Take inspiration from Disney and its iconic mouse (who recently celebrated his 90th birthday). Disney is the gold standard in branded experiences. Every aspect of the Disney experience—from trips through the parks to movies, traces its purpose back to the magic that has made Disney ‘the most magical place on earth’ for so long.
- Make It Personal
Customers want brands to treat them like human beings, not mass-marketed demographic numbers. With advances in technology and more sophisticated marketing practices, it’s easier than ever to customize experiences. There’s no reason not to give customers personalized offers and experiences that make them feel valued.
Coca-Cola’s 2014 “Share a Coke” campaign executed mass personalization flawlessly. Every can of Coke included a popular first name on it, utilizing names from different ethnicities and cultures around the world, which encouraged people to find their own cans and share with their friends and family online.
- Cultivate Stronger Customer Relationships
Connecting with customers in more meaningful, lasting ways requires that brands bridge the gap between relationships and transactions. To connect with customers in more meaningful, continuous ways, brands must bridge the gap between relationships and transactions. With technology and social media, interacting with customers anytime, anywhere is effortless. But these various touchpoints should all be consistent with the brand positioning.
Customers quickly recognize disingenuous brand tactics, and they understandably resent them. Resist the temptation to jump on the bandwagon just to be part of the conversation. Instead, touch customers in areas where the brand’s presence makes sense. For example, when Uber partnered with Hilton’s loyalty program to help guests book transportation in new cities and find places to eat and things to do near their hotels, it made sense; it felt genuine and remained consistent with and true to Uber’s brand positioning.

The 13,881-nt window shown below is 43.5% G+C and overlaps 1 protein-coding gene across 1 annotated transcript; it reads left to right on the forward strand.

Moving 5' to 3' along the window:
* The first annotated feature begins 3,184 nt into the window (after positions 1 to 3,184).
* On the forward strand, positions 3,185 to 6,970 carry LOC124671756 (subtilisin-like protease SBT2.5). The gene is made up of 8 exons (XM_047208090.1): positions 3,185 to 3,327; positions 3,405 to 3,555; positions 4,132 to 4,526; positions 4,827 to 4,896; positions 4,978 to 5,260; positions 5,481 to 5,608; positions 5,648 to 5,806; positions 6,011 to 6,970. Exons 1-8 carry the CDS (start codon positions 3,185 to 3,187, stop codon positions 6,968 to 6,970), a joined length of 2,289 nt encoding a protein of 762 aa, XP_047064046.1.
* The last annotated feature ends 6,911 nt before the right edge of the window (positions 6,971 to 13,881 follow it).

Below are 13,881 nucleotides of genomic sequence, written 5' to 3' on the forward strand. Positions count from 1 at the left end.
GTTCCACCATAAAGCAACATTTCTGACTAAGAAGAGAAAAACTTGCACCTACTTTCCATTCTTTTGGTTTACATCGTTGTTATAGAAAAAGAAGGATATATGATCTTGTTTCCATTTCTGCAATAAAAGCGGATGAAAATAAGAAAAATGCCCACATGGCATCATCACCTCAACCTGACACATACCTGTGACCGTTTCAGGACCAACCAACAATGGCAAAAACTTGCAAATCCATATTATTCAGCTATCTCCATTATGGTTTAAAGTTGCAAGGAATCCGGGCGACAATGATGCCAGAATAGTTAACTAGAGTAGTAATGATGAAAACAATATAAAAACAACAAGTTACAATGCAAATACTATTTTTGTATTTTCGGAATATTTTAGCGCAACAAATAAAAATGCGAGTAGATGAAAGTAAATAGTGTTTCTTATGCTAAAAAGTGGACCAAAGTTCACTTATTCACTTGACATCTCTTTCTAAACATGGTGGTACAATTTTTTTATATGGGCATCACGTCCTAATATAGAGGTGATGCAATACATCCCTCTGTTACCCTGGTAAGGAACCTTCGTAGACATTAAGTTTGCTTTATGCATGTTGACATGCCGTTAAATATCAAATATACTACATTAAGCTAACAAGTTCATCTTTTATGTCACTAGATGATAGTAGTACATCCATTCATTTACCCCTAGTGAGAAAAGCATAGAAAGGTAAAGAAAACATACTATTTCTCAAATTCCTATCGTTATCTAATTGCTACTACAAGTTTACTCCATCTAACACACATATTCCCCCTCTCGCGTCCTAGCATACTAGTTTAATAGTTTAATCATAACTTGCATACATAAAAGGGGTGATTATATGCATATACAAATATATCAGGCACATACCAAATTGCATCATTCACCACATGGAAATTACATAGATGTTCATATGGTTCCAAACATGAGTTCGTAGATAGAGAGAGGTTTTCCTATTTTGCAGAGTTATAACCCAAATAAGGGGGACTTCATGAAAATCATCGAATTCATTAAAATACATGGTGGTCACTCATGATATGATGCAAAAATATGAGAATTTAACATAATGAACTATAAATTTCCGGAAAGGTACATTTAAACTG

- Push the Limits of Growth
Following the crowd with a ‘fear of missing out’ mentality never yields exceptional results. Brands should reject incremental fads and flavor-of-the-month line extensions. Instead, they should pursue long-term, transformational brand-inspired growth.
Don’t be afraid to extend your brand into new markets and industries. It’s the only way to achieve meaningful and sustained growth. Preferably, identify bold steps—without contradicting or otherwise jeopardizing the brand’s positioning—and take the plunge.
Brand differentiation is a long-term objective, not a take-a-pill-and-call-me-in-the-morning solution. That said, it’s a formidable goal and by no means an unattainable one and the topic of my forthcoming book—The Indispensable Brand. With these principles in mind, brands can escape the proverbial ‘sea of sameness’ and provide customers with what they actually want: relevant, unique, on-brand differentiation.
A version of this article originally appeared on the Marketo blog.